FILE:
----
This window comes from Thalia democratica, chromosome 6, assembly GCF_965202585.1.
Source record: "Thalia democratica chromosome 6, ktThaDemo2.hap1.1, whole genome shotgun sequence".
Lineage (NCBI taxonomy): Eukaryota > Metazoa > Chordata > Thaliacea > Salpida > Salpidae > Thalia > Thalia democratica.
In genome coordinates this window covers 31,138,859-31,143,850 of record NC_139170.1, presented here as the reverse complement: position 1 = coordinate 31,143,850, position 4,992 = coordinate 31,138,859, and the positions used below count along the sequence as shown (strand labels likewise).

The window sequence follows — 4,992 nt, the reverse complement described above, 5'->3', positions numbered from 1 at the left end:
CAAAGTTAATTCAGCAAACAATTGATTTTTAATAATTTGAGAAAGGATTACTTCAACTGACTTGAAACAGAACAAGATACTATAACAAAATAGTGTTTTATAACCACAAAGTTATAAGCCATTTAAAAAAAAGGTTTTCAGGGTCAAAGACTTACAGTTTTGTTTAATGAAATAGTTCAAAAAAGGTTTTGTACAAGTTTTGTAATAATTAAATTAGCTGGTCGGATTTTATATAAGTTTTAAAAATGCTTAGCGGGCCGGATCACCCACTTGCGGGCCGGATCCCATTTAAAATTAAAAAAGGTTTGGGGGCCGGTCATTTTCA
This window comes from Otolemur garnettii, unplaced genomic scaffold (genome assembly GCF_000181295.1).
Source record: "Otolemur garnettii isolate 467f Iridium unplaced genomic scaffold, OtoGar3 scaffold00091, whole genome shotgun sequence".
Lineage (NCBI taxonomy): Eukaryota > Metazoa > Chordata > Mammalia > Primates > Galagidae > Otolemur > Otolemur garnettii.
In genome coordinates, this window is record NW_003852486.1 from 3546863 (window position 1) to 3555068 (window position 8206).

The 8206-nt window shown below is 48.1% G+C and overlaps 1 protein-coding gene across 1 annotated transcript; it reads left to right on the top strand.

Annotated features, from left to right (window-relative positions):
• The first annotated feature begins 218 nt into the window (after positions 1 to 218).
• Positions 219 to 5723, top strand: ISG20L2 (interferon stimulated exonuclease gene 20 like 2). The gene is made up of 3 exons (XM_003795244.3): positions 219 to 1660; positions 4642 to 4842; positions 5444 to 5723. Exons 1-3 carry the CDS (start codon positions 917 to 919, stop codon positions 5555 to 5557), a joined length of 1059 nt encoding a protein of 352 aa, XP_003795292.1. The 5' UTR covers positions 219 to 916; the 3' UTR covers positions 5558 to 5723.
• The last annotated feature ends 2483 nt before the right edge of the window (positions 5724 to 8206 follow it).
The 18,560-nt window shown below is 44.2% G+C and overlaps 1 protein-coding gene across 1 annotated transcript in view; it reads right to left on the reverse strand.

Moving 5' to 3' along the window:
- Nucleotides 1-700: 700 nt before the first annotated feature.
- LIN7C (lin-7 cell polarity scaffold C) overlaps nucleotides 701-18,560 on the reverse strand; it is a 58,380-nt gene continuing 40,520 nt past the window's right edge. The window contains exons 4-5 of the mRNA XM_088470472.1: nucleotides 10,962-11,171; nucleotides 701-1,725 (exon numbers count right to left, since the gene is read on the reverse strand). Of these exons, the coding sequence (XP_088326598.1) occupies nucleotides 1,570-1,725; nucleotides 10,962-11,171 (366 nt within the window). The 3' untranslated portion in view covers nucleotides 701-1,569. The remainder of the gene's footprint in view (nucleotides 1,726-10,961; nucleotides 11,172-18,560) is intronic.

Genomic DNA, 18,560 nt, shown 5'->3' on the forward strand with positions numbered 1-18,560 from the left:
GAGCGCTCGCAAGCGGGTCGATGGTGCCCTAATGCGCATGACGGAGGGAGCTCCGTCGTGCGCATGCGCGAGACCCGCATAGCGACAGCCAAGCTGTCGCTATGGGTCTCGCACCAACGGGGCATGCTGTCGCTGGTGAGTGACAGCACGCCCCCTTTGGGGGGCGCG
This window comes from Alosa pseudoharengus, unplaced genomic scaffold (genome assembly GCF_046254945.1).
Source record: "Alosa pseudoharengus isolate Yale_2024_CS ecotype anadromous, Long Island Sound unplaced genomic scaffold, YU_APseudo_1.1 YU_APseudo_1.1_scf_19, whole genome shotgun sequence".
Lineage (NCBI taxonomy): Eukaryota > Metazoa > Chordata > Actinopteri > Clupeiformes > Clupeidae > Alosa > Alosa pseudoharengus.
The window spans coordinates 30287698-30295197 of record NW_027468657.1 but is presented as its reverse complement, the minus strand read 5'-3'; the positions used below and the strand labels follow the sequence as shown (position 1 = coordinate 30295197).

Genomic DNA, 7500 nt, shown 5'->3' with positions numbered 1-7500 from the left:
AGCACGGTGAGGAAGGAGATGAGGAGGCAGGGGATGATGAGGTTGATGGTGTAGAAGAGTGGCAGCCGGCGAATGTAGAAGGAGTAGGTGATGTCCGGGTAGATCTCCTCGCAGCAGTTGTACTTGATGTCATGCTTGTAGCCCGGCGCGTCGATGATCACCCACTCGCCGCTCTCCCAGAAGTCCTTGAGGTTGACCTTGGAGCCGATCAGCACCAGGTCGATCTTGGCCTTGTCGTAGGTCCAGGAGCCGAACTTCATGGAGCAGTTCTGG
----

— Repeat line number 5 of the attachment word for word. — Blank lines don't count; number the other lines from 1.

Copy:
The window sequence follows — 4,992 nt, the reverse complement described above, 5'->3', positions numbered from 1 at the left end: